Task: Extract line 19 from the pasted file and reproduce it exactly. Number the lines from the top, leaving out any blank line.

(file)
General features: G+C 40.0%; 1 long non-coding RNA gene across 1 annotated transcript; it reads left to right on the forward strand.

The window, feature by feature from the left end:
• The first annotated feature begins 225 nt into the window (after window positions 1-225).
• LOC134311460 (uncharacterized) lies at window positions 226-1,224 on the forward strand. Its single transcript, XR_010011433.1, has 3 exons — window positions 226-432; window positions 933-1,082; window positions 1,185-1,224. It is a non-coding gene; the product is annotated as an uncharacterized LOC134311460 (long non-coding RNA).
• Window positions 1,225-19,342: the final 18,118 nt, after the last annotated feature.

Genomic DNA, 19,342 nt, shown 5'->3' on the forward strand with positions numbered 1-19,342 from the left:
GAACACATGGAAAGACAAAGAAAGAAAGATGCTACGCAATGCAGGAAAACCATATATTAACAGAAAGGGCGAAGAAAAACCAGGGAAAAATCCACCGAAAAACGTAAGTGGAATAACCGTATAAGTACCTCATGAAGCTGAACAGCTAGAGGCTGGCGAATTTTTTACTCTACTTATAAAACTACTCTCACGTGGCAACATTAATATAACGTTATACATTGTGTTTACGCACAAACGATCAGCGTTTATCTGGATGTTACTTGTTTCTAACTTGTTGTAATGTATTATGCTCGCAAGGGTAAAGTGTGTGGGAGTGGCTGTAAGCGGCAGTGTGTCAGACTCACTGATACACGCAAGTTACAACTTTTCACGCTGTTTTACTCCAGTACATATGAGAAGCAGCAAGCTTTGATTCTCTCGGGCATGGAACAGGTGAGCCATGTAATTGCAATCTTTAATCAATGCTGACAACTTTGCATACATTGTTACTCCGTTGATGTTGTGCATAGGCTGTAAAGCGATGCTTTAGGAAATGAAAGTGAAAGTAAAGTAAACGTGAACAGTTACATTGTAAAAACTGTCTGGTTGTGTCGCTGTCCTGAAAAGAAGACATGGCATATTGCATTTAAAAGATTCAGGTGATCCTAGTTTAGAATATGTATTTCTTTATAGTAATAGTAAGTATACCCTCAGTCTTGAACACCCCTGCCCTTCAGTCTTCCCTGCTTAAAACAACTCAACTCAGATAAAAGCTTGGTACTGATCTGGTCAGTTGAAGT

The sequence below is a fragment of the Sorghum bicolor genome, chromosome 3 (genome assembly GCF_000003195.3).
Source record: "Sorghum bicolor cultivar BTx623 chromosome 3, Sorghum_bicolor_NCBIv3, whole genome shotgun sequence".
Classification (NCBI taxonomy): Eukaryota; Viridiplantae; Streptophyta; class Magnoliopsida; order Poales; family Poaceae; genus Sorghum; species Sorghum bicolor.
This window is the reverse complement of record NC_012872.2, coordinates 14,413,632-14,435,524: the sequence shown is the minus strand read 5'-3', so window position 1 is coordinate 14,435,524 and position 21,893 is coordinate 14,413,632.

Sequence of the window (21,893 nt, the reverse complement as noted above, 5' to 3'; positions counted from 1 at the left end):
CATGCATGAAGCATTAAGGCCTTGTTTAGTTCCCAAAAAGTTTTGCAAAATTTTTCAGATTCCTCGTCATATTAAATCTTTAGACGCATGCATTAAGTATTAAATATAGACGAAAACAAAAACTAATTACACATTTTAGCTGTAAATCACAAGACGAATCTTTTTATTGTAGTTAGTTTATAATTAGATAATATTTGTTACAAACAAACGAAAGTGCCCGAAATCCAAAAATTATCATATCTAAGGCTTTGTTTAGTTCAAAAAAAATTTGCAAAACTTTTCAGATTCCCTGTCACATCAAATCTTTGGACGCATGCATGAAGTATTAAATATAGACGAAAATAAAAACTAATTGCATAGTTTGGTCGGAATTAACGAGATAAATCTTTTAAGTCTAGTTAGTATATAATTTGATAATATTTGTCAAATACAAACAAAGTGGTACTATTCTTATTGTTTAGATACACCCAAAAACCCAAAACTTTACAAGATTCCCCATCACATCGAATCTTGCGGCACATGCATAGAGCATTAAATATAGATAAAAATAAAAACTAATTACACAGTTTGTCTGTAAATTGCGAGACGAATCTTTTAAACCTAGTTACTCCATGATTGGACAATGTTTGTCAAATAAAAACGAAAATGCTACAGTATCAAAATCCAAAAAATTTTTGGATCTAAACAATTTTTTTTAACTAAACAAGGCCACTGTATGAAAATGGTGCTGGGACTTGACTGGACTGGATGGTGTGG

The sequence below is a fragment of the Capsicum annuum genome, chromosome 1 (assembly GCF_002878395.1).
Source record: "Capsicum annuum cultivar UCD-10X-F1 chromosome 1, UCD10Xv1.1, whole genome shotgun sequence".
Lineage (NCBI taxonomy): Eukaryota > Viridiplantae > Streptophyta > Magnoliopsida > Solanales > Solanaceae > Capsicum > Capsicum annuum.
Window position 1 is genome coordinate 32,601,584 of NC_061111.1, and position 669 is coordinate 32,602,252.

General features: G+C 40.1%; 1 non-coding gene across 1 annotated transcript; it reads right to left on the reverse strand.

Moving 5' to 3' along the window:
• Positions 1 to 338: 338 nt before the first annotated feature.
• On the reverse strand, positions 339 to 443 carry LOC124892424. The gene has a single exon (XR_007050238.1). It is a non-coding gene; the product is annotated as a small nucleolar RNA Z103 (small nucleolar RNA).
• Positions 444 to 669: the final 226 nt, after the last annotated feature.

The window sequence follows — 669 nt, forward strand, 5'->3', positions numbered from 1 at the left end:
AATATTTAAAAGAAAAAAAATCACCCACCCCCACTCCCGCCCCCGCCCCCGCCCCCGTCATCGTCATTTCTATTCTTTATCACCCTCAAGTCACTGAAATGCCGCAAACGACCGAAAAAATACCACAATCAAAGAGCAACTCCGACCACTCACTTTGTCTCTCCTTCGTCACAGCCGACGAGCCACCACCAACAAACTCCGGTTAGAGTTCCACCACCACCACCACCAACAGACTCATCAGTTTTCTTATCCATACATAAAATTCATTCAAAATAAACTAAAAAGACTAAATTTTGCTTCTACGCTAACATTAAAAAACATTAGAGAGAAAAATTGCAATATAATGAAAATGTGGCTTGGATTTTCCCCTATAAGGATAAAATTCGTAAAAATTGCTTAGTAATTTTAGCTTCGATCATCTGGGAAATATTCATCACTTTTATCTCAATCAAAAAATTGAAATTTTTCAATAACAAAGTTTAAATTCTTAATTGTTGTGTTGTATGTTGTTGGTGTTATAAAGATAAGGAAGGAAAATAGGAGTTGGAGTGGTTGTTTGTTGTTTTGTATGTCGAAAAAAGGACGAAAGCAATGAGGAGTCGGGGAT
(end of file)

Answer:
Moving 5' to 3' along the window: